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Medicare agency accepts Novartis, Gilead gene therapies for cancer treatment

Medicare recipients will now have access to innovative CAR-T cell therapies for cancer after the Trump administration cleared a final rule accepting the medicines for use in the program.

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Chimeric Antigen Receptor-T cell, or CAR-T cell therapies, are a form of gene therapy that use a patient's modified immune cells to fight cancer. The therapies modify T cells, boosting their ability to attach to and fight cancer cells.

The U.S. Food and Drug Administration has approved two of the therapies Novartis AG's Kymriah and Gilead Sciences Inc.'s Yescarta to treat certain types of blood cancers.

Medicare will now cover the therapies' use in healthcare facilities for cancers as approved by the FDA and for off-label use in cancers that are recommended by the Centers for Medicare and Medicaid Services. Off-label use is a common practice in the medical industry, where drugs are used to treat diseases that are not specifically approved for that condition.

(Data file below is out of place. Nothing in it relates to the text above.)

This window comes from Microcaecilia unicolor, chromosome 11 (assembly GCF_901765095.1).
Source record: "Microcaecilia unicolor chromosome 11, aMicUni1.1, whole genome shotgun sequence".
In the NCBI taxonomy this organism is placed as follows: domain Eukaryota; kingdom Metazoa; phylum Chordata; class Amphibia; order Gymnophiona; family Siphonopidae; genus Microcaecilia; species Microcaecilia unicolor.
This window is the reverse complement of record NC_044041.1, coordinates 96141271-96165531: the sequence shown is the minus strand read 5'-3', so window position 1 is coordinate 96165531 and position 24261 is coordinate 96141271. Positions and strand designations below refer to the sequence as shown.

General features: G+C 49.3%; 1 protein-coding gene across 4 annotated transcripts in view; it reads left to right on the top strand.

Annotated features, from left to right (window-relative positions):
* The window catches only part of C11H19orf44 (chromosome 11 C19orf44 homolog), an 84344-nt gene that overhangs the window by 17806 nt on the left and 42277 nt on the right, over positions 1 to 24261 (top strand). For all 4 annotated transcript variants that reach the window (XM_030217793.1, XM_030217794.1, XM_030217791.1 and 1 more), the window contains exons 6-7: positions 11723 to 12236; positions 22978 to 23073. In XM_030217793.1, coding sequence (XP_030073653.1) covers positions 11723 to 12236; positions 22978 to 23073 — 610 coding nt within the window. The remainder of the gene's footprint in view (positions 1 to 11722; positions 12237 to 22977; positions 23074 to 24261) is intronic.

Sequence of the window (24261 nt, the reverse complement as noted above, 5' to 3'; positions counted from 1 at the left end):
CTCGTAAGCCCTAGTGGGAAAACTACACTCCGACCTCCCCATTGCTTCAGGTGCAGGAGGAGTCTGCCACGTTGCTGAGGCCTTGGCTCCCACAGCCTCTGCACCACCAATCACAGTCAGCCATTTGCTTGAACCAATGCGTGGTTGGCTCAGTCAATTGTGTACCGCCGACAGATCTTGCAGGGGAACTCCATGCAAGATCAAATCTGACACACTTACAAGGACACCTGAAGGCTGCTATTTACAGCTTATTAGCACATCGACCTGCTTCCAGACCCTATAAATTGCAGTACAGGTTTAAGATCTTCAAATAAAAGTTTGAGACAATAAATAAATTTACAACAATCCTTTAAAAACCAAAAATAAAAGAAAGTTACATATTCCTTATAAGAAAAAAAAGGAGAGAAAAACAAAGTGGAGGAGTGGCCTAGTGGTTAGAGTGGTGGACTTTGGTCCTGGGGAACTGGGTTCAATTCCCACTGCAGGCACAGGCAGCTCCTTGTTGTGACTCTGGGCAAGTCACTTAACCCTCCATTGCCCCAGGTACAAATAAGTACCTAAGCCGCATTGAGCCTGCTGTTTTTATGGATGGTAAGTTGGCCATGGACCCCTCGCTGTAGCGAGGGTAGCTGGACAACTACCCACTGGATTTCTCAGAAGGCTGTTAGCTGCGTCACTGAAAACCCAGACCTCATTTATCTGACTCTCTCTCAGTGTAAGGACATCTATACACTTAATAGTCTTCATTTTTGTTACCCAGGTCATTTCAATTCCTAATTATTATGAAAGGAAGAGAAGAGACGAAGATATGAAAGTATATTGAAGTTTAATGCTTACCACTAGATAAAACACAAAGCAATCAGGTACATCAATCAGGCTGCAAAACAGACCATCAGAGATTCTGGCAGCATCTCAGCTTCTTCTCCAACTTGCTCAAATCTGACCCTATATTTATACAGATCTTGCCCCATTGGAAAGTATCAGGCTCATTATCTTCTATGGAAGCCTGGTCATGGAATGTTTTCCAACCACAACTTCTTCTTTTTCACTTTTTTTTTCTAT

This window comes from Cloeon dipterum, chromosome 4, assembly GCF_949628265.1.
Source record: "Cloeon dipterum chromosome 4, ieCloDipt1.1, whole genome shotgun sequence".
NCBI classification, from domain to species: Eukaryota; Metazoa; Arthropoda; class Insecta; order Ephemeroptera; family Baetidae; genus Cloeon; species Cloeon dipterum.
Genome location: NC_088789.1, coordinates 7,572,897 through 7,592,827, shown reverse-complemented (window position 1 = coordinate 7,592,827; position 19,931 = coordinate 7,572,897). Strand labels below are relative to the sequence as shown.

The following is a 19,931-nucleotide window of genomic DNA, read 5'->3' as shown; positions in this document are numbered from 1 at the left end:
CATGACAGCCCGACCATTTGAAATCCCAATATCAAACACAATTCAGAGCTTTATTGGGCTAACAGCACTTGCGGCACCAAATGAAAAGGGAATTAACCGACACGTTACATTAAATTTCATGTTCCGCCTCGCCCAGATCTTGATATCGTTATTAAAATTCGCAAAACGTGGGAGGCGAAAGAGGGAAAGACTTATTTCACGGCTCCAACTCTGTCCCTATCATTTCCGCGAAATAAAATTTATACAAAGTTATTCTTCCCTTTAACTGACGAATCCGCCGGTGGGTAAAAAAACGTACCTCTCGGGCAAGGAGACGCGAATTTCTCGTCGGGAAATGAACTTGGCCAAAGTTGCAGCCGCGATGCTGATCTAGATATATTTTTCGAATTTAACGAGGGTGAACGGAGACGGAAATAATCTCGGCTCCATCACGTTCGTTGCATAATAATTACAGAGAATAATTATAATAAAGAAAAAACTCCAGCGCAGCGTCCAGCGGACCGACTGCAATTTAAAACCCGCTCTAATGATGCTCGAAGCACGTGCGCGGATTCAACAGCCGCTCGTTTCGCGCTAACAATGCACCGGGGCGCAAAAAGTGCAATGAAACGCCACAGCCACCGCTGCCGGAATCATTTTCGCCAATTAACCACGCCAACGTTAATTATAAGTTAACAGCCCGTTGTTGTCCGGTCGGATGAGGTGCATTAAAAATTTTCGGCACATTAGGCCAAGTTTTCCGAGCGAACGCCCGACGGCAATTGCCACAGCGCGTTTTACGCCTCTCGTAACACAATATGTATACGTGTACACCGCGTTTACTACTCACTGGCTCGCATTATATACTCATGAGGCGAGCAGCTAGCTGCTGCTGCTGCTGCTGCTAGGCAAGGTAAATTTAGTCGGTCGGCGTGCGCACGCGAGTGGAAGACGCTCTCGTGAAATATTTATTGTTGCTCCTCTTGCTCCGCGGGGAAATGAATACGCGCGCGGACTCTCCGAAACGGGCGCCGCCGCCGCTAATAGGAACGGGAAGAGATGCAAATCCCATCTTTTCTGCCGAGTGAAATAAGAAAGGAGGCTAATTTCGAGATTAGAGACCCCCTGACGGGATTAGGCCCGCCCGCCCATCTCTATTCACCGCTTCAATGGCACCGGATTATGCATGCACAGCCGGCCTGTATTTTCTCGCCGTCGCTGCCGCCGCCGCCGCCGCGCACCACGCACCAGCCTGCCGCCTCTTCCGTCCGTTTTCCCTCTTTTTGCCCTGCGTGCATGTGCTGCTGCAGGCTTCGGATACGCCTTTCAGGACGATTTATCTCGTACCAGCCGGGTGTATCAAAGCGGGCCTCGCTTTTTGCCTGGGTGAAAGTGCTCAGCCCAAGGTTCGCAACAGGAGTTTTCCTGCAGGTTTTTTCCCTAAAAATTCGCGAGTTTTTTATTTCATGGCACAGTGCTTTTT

To receive the coverage, patients must be enrolled in the FDA's risk evaluation and mitigation strategies program, which follows users of CAR-T cell therapies after administration.

The CMS said Medicare patients receiving the treatment must be closely monitored, and the agency supports developing safe, effective CAR-T cell therapies.

"Today's coverage decision provides consistent and predictable patient access nationwide," said CMS Administrator Seema Verma. "CMS will work closely with our sister agencies to monitor outcomes for Medicare patients receiving this innovative therapy going forward."

CAR-T cell therapies have been under consideration by the CMS for inclusion in the Medicare program since May 2018, after a formal request was made to add them. The agency proposed to include the medicines in the program in February, with coverage originally expected to begin in May.

The list price for Novartis' Kymriah is $475,000 for a single course of treatment. Yescarta's list price is $373,000. However, the government reimburses only about half of those amounts under its hospital payment policies.